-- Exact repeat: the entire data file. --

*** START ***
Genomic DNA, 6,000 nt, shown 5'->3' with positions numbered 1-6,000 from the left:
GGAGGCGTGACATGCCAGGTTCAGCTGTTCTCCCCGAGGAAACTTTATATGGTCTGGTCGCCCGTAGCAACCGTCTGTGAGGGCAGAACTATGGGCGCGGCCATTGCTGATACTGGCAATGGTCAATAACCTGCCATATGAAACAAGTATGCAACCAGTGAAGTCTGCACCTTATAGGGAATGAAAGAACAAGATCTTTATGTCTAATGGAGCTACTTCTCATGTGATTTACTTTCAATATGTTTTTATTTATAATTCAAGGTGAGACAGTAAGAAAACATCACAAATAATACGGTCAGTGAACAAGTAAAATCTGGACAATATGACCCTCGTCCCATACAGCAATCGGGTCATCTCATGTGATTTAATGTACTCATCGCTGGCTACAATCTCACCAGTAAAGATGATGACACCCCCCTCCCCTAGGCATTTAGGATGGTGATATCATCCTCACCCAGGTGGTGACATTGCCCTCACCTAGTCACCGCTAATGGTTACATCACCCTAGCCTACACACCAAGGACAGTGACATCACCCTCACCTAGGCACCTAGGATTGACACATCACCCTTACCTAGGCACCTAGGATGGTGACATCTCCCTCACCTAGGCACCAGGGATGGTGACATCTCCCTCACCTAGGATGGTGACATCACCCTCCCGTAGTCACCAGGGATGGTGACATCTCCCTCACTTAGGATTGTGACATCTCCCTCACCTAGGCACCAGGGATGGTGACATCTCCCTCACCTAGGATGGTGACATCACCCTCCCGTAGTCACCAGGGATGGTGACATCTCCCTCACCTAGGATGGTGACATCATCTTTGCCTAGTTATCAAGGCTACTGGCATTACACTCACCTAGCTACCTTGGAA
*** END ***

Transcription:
Genomic DNA, 6,000 nt, shown 5'->3' with positions numbered 1-6,000 from the left:
GGAGGCGTGACATGCCAGGTTCAGCTGTTCTCCCCGAGGAAACTTTATATGGTCTGGTCGCCCGTAGCAACCGTCTGTGAGGGCAGAACTATGGGCGCGGCCATTGCTGATACTGGCAATGGTCAATAACCTGCCATATGAAACAAGTATGCAACCAGTGAAGTCTGCACCTTATAGGGAATGAAAGAACAAGATCTTTATGTCTAATGGAGCTACTTCTCATGTGATTTACTTTCAATATGTTTTTATTTATAATTCAAGGTGAGACAGTAAGAAAACATCACAAATAATACGGTCAGTGAACAAGTAAAATCTGGACAATATGACCCTCGTCCCATACAGCAATCGGGTCATCTCATGTGATTTAATGTACTCATCGCTGGCTACAATCTCACCAGTAAAGATGATGACACCCCCCTCCCCTAGGCATTTAGGATGGTGATATCATCCTCACCCAGGTGGTGACATTGCCCTCACCTAGTCACCGCTAATGGTTACATCACCCTAGCCTACACACCAAGGACAGTGACATCACCCTCACCTAGGCACCTAGGATTGACACATCACCCTTACCTAGGCACCTAGGATGGTGACATCTCCCTCACCTAGGCACCAGGGATGGTGACATCTCCCTCACCTAGGATGGTGACATCACCCTCCCGTAGTCACCAGGGATGGTGACATCTCCCTCACTTAGGATTGTGACATCTCCCTCACCTAGGCACCAGGGATGGTGACATCTCCCTCACCTAGGATGGTGACATCACCCTCCCGTAGTCACCAGGGATGGTGACATCTCCCTCACCTAGGATGGTGACATCATCTTTGCCTAGTTATCAAGGCTACTGGCATTACACTCACCTAGCTACCTTGGAA